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How to Teach Self Evaluation

Guest post by Bruce Tulgan

Here is a profound truth I learned from my longtime karate teacher, mentor and friend Master Frank Gorman: “The mirror is the best teacher.”

That is not true, however, if you always like what you see. I don’t mean this to seem like a retro anti-self-esteem-movement, “make-a-point” moment.  But if you always like what you see in the mirror, then you are actually a per se narcissist. In order to use the mirror as a teacher, one must have an external objective standard against which to measure one’s reflection.  I’m not talking about artistic beauty or saying one kind of reflection is “better” than another in any kind of absolute way. Even if you make up the objective standard yourself, the key is using that standard to measure future performance. Juxtaposition with a clear standard is a necessary component of any kind of productive evaluation – especially self-evaluation.  Otherwise self-evaluation turns into navel gazing – solipsism – which is distorting due to narrowing perspective and therefore leads straight to unconditional self-acceptance or paralyzing self-loathing. Neither drives learning and growth.

What does drive learning and growth?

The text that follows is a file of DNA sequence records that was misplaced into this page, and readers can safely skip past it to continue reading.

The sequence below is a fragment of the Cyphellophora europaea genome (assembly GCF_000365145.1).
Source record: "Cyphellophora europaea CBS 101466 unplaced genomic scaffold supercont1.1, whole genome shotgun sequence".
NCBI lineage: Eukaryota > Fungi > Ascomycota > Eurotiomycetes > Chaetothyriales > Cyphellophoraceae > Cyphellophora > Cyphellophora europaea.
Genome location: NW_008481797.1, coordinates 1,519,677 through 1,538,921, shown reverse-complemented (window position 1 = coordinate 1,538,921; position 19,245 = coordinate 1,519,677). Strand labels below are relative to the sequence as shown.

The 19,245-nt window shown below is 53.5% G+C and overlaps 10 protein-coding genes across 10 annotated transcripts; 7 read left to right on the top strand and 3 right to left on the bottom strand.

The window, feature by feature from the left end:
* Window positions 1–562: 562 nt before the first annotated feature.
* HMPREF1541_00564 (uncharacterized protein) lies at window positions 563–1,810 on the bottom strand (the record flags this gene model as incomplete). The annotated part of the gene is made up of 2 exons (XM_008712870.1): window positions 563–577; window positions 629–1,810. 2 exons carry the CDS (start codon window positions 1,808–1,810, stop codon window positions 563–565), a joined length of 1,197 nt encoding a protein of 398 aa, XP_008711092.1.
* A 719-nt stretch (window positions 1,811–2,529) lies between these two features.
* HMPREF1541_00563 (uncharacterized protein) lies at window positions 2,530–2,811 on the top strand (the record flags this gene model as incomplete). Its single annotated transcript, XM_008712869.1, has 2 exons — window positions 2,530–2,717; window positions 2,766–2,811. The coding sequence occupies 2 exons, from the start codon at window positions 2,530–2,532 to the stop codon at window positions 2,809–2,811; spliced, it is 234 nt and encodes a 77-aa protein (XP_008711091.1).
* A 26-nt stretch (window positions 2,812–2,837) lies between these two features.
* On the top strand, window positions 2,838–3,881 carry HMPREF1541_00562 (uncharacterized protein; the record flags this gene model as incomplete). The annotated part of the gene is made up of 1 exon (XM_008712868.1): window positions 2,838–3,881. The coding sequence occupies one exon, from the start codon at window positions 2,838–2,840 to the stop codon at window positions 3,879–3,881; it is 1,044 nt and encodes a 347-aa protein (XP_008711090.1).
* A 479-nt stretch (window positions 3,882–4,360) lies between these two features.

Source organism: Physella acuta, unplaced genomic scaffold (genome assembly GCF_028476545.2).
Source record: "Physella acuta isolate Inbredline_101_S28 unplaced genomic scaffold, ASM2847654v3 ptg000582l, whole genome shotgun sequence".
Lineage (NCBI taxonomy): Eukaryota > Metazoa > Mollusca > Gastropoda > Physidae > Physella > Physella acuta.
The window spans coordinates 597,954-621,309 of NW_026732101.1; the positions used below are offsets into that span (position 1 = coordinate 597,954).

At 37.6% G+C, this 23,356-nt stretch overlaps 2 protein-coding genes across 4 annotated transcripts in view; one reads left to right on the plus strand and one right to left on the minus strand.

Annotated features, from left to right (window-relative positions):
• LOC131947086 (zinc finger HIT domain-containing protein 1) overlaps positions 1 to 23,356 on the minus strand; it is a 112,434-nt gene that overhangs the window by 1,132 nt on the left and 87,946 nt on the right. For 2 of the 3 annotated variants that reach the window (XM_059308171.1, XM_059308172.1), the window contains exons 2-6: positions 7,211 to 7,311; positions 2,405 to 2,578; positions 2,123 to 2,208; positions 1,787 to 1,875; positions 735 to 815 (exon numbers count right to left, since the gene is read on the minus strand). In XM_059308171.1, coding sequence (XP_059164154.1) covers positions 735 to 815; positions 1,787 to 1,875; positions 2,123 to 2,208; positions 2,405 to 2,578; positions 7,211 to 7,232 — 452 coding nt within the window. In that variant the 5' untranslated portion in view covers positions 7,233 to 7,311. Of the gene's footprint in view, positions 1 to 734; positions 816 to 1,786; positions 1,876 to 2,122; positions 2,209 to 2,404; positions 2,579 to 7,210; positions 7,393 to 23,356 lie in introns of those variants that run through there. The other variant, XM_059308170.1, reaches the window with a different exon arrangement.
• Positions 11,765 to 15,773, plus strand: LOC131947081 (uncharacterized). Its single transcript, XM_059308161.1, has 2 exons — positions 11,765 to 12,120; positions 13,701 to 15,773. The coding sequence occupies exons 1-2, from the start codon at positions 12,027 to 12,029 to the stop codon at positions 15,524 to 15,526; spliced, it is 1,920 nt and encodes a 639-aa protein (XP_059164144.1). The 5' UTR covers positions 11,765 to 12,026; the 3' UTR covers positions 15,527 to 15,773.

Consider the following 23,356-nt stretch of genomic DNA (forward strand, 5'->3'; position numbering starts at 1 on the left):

Regular, productive, honest self-evaluation against clear standards: That is not only the fundamental building block for teaching/learning the rest of the self-management skills, it is the fundamental building block for teaching/learning all of the soft skills. Not to mention practically any other kind of significant learning and growth.  When it comes to continuous improvement of any kind, self-evaluation is the beginning, middle, and end.

You might consider starting by providing Millennial employees with some big picture assessment tools – tools that profile personality types, interests, values, and/or communication style. Try to identify (and vet) several of them, the more the better.

Where can you find them? Your organization may own some already – ask someone in HR. Or you can look online – there are plenty you can find for free. You can find them in books. Or you can create one yourself without too much trouble based on any competency model or any list of traits, characteristics, behaviors, skills, or preferences.

You don’t have to choose which big picture assessment tool is best because you should have them do several different self-assessments, using several different models: Finding one’s “type” according to multiple different models is a great way to getting multiple perspectives on one’s self in very short order. Just the process of completing a self-evaluation tool usually has a significant impact and of course the results are usually quite illuminating, especially when one has the results from multiple models to consider. Using the results as a tool for one-on-one coaching will take it to a higher level still. Try to use their individual results as a springboard to provide some coaching style feedback along the way.

For Millennials in particular this is a very powerful lesson because it helps them put specific language around “what makes them different” and where they fit in relation to others. You’ll also show them that they actually have a whole lot in common with a whole lot of people. That will give them a huge dose of self-awareness in a very short period of time.